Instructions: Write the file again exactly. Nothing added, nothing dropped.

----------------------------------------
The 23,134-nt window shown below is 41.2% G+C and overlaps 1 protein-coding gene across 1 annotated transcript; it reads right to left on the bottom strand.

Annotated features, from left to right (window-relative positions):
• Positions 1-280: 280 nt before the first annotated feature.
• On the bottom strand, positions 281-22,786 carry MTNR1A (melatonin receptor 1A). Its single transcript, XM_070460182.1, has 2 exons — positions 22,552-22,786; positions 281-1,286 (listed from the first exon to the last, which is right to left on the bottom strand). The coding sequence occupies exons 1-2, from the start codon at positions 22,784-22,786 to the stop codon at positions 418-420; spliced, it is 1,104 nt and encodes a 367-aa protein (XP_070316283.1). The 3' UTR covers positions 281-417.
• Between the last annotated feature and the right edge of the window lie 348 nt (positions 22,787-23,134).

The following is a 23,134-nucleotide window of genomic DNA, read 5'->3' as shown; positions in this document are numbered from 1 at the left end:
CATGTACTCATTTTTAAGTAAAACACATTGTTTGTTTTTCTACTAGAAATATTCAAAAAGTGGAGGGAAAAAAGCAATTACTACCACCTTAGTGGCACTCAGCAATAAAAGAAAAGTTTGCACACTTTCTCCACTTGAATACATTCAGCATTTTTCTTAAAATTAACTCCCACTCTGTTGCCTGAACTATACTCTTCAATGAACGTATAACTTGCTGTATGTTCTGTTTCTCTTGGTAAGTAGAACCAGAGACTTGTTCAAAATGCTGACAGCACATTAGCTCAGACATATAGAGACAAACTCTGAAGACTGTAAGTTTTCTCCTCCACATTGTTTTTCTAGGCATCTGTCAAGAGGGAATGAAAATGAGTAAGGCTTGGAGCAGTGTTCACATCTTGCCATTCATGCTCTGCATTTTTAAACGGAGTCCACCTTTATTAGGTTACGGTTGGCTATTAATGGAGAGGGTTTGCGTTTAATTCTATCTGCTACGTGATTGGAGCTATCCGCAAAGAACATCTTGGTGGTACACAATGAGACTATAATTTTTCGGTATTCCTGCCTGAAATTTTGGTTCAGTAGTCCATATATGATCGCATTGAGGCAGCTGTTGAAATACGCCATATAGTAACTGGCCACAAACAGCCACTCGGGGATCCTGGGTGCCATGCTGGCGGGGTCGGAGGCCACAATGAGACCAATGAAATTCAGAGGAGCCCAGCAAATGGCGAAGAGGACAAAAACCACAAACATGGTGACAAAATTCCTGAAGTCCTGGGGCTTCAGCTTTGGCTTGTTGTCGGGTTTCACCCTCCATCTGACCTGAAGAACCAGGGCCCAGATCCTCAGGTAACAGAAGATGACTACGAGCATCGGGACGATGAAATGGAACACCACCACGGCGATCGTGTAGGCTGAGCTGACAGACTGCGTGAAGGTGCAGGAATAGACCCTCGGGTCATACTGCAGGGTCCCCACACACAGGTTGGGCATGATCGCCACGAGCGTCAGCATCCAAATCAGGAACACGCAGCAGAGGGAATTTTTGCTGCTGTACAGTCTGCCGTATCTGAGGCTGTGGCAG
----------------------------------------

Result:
The 23,134-nt window shown below is 41.2% G+C and overlaps 1 protein-coding gene across 1 annotated transcript; it reads right to left on the bottom strand.

Annotated features, from left to right (window-relative positions):
• Positions 1-280: 280 nt before the first annotated feature.
• On the bottom strand, positions 281-22,786 carry MTNR1A (melatonin receptor 1A). Its single transcript, XM_070460182.1, has 2 exons — positions 22,552-22,786; positions 281-1,286 (listed from the first exon to the last, which is right to left on the bottom strand). The coding sequence occupies exons 1-2, from the start codon at positions 22,784-22,786 to the stop codon at positions 418-420; spliced, it is 1,104 nt and encodes a 367-aa protein (XP_070316283.1). The 3' UTR covers positions 281-417.
• Between the last annotated feature and the right edge of the window lie 348 nt (positions 22,787-23,134).

The following is a 23,134-nucleotide window of genomic DNA, read 5'->3' as shown; positions in this document are numbered from 1 at the left end:
CATGTACTCATTTTTAAGTAAAACACATTGTTTGTTTTTCTACTAGAAATATTCAAAAAGTGGAGGGAAAAAAGCAATTACTACCACCTTAGTGGCACTCAGCAATAAAAGAAAAGTTTGCACACTTTCTCCACTTGAATACATTCAGCATTTTTCTTAAAATTAACTCCCACTCTGTTGCCTGAACTATACTCTTCAATGAACGTATAACTTGCTGTATGTTCTGTTTCTCTTGGTAAGTAGAACCAGAGACTTGTTCAAAATGCTGACAGCACATTAGCTCAGACATATAGAGACAAACTCTGAAGACTGTAAGTTTTCTCCTCCACATTGTTTTTCTAGGCATCTGTCAAGAGGGAATGAAAATGAGTAAGGCTTGGAGCAGTGTTCACATCTTGCCATTCATGCTCTGCATTTTTAAACGGAGTCCACCTTTATTAGGTTACGGTTGGCTATTAATGGAGAGGGTTTGCGTTTAATTCTATCTGCTACGTGATTGGAGCTATCCGCAAAGAACATCTTGGTGGTACACAATGAGACTATAATTTTTCGGTATTCCTGCCTGAAATTTTGGTTCAGTAGTCCATATATGATCGCATTGAGGCAGCTGTTGAAATACGCCATATAGTAACTGGCCACAAACAGCCACTCGGGGATCCTGGGTGCCATGCTGGCGGGGTCGGAGGCCACAATGAGACCAATGAAATTCAGAGGAGCCCAGCAAATGGCGAAGAGGACAAAAACCACAAACATGGTGACAAAATTCCTGAAGTCCTGGGGCTTCAGCTTTGGCTTGTTGTCGGGTTTCACCCTCCATCTGACCTGAAGAACCAGGGCCCAGATCCTCAGGTAACAGAAGATGACTACGAGCATCGGGACGATGAAATGGAACACCACCACGGCGATCGTGTAGGCTGAGCTGACAGACTGCGTGAAGGTGCAGGAATAGACCCTCGGGTCATACTGCAGGGTCCCCACACACAGGTTGGGCATGATCGCCACGAGCGTCAGCATCCAAATCAGGAACACGCAGCAGAGGGAATTTTTGCTGCTGTACAGTCTGCCGTATCTGAGGCTGTGGCAG